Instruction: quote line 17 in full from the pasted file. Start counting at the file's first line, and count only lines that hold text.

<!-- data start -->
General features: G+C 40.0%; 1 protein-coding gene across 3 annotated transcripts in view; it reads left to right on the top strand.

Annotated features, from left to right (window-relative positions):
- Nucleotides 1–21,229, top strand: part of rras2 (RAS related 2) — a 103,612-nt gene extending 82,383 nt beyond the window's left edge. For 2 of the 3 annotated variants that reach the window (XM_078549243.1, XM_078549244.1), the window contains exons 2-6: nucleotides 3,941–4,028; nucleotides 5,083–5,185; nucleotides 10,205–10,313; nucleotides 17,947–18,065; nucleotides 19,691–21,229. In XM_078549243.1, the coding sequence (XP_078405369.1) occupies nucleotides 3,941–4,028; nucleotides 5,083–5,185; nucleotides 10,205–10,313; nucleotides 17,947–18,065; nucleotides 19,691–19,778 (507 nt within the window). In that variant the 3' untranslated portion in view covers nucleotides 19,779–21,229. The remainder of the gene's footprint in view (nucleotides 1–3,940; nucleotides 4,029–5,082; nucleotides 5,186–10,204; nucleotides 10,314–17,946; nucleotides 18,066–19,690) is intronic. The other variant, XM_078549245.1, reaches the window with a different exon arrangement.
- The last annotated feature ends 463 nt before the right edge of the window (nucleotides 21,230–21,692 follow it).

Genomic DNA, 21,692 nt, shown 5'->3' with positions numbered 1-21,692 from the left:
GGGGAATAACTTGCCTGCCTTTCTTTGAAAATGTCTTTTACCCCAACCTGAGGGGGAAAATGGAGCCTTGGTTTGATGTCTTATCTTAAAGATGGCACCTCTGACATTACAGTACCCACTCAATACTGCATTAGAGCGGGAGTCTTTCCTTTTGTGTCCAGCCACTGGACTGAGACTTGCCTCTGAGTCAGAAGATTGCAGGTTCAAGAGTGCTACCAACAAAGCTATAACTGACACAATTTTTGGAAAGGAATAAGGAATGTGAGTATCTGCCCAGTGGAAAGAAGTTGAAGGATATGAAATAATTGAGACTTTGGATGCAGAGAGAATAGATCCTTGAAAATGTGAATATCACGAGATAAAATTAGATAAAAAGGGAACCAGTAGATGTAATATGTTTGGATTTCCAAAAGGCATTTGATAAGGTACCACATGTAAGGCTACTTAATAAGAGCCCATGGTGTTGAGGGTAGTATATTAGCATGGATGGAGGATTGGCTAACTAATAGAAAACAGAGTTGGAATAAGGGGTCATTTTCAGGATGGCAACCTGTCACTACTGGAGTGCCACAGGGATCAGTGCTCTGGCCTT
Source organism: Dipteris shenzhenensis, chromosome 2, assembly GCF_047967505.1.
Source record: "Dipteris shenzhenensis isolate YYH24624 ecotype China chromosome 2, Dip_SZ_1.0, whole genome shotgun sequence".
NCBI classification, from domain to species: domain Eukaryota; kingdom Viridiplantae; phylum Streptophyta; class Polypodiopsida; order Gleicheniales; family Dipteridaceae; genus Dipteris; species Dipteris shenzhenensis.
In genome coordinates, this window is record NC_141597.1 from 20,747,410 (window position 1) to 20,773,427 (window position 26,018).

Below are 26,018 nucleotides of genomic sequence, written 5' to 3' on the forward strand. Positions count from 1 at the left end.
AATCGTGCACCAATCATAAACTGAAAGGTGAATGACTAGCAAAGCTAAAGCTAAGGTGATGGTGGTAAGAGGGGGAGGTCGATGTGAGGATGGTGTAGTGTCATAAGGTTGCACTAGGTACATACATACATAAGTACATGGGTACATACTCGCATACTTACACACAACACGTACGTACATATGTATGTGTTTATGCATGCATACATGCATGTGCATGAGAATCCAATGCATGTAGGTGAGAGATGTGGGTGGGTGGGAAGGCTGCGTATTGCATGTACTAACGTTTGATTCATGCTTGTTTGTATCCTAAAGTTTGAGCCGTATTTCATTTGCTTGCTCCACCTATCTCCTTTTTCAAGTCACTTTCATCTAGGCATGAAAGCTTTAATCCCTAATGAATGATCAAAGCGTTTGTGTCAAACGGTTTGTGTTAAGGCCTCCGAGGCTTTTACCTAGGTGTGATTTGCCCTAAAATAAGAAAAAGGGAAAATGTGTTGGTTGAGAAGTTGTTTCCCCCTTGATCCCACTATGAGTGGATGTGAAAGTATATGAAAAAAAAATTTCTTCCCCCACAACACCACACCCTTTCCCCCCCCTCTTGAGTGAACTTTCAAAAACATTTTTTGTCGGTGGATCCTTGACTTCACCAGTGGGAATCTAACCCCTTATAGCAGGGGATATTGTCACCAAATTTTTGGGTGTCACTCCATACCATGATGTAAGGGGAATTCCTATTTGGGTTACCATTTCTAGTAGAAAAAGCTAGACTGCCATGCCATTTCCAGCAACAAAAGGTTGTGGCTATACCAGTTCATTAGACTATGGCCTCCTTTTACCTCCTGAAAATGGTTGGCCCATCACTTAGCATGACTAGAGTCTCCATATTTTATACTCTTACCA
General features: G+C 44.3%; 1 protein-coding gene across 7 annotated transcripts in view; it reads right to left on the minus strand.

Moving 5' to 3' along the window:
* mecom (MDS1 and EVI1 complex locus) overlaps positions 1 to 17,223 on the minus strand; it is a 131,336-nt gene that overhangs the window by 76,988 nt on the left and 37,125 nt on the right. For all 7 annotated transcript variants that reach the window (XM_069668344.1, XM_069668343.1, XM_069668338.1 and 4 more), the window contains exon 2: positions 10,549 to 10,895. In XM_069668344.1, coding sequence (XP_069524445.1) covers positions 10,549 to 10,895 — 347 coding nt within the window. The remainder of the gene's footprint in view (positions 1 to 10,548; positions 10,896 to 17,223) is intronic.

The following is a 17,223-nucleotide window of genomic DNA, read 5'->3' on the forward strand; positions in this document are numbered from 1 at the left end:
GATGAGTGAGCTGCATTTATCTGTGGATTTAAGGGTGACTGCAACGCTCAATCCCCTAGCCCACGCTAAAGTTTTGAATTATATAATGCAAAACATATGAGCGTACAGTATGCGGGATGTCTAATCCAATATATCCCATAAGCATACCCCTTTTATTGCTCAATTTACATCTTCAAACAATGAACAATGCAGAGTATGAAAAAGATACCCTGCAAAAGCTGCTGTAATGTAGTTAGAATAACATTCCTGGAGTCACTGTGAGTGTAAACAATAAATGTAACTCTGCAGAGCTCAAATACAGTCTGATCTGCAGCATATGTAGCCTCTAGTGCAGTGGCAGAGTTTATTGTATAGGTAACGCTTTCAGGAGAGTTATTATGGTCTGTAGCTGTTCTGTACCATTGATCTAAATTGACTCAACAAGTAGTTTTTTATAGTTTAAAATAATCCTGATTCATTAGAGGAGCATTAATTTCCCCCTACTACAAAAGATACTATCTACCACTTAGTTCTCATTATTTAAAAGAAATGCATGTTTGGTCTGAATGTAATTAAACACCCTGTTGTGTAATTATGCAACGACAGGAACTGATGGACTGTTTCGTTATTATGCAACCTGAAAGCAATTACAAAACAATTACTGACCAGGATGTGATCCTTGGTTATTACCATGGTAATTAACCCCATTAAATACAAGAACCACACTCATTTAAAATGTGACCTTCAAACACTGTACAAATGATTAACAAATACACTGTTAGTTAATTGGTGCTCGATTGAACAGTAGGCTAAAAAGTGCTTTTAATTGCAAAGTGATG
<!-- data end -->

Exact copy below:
GATGAGTGAGCTGCATTTATCTGTGGATTTAAGGGTGACTGCAACGCTCAATCCCCTAGCCCACGCTAAAGTTTTGAATTATATAATGCAAAACATATGAGCGTACAGTATGCGGGATGTCTAATCCAATATATCCCATAAGCATACCCCTTTTATTGCTCAATTTACATCTTCAAACAATGAACAATGCAGAGTATGAAAAAGATACCCTGCAAAAGCTGCTGTAATGTAGTTAGAATAACATTCCTGGAGTCACTGTGAGTGTAAACAATAAATGTAACTCTGCAGAGCTCAAATACAGTCTGATCTGCAGCATATGTAGCCTCTAGTGCAGTGGCAGAGTTTATTGTATAGGTAACGCTTTCAGGAGAGTTATTATGGTCTGTAGCTGTTCTGTACCATTGATCTAAATTGACTCAACAAGTAGTTTTTTATAGTTTAAAATAATCCTGATTCATTAGAGGAGCATTAATTTCCCCCTACTACAAAAGATACTATCTACCACTTAGTTCTCATTATTTAAAAGAAATGCATGTTTGGTCTGAATGTAATTAAACACCCTGTTGTGTAATTATGCAACGACAGGAACTGATGGACTGTTTCGTTATTATGCAACCTGAAAGCAATTACAAAACAATTACTGACCAGGATGTGATCCTTGGTTATTACCATGGTAATTAACCCCATTAAATACAAGAACCACACTCATTTAAAATGTGACCTTCAAACACTGTACAAATGATTAACAAATACACTGTTAGTTAATTGGTGCTCGATTGAACAGTAGGCTAAAAAGTGCTTTTAATTGCAAAGTGATG